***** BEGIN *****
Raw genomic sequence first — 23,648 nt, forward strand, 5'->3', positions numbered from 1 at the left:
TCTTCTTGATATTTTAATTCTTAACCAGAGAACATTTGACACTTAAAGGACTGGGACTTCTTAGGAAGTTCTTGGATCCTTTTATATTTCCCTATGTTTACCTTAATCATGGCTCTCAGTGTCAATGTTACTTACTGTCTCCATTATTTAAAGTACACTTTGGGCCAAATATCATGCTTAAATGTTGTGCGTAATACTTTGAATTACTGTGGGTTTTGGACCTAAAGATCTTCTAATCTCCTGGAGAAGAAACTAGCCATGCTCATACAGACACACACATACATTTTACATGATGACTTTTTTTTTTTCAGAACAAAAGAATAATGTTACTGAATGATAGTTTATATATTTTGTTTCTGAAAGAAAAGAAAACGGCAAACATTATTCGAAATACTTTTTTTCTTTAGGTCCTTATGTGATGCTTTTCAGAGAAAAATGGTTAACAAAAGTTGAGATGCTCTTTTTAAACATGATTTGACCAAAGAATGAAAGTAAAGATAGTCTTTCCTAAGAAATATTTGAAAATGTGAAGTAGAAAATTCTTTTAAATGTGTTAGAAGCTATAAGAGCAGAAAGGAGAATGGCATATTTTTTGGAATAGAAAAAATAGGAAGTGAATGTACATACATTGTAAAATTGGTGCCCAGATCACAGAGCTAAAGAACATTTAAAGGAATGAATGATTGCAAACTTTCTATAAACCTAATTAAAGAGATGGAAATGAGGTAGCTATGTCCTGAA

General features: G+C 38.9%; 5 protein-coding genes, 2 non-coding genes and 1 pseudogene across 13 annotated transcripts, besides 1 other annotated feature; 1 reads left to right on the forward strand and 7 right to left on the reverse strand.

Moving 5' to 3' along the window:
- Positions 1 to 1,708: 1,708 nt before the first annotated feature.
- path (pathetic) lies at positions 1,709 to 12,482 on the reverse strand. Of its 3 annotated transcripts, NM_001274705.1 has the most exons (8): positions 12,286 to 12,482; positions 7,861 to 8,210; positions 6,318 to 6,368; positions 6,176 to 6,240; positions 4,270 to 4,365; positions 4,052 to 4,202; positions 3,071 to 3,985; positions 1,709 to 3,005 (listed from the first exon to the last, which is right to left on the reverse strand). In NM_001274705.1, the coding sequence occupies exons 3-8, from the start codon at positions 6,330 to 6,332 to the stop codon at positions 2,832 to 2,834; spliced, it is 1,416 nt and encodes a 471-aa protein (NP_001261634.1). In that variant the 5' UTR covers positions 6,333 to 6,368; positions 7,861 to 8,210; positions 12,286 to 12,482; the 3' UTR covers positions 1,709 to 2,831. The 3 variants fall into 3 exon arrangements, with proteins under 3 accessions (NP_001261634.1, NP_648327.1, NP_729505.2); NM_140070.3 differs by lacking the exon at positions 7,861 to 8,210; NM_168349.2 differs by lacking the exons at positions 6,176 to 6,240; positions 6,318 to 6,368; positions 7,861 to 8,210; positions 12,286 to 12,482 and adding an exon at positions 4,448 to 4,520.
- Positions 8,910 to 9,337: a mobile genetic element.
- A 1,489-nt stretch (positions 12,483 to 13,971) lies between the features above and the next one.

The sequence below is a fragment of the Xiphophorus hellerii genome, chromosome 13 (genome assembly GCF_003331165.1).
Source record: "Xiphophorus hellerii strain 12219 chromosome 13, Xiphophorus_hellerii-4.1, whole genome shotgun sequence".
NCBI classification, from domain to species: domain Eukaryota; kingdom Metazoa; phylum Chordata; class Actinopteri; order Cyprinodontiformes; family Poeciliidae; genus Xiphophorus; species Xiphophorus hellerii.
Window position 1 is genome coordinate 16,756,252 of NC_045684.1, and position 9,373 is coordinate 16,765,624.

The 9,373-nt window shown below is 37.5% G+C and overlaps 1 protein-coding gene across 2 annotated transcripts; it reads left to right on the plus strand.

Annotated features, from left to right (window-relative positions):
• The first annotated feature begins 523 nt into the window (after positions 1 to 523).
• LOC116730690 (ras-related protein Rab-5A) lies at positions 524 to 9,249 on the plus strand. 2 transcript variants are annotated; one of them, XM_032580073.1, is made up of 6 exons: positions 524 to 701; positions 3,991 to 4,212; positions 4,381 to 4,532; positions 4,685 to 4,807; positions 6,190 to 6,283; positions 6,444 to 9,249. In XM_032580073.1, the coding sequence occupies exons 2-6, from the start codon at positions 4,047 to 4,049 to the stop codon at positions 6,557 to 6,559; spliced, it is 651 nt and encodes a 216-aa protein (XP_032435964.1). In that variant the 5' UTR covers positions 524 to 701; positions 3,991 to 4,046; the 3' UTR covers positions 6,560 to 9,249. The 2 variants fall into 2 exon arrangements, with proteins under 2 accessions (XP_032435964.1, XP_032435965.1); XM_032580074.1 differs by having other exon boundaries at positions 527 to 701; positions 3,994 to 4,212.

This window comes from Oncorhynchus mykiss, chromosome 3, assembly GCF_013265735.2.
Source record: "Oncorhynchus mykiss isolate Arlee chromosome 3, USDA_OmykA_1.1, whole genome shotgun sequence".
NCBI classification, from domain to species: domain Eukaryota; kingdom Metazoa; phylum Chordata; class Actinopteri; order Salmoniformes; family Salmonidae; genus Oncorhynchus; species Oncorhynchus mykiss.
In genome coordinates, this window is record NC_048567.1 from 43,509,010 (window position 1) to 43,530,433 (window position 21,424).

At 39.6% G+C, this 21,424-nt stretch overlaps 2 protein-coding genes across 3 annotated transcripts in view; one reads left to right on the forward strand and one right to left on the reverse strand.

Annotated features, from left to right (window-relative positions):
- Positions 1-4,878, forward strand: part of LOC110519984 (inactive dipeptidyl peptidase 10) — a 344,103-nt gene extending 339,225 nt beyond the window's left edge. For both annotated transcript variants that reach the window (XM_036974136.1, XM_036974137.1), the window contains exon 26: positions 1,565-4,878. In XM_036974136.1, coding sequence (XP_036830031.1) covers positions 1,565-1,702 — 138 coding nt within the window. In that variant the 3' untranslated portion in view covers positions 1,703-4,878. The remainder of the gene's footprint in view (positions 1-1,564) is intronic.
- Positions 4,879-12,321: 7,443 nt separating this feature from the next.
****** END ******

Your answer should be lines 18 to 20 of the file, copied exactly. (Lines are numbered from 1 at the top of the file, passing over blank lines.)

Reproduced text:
Source record: "Oncorhynchus mykiss isolate Arlee chromosome 3, USDA_OmykA_1.1, whole genome shotgun sequence".
NCBI classification, from domain to species: domain Eukaryota; kingdom Metazoa; phylum Chordata; class Actinopteri; order Salmoniformes; family Salmonidae; genus Oncorhynchus; species Oncorhynchus mykiss.
In genome coordinates, this window is record NC_048567.1 from 43,509,010 (window position 1) to 43,530,433 (window position 21,424).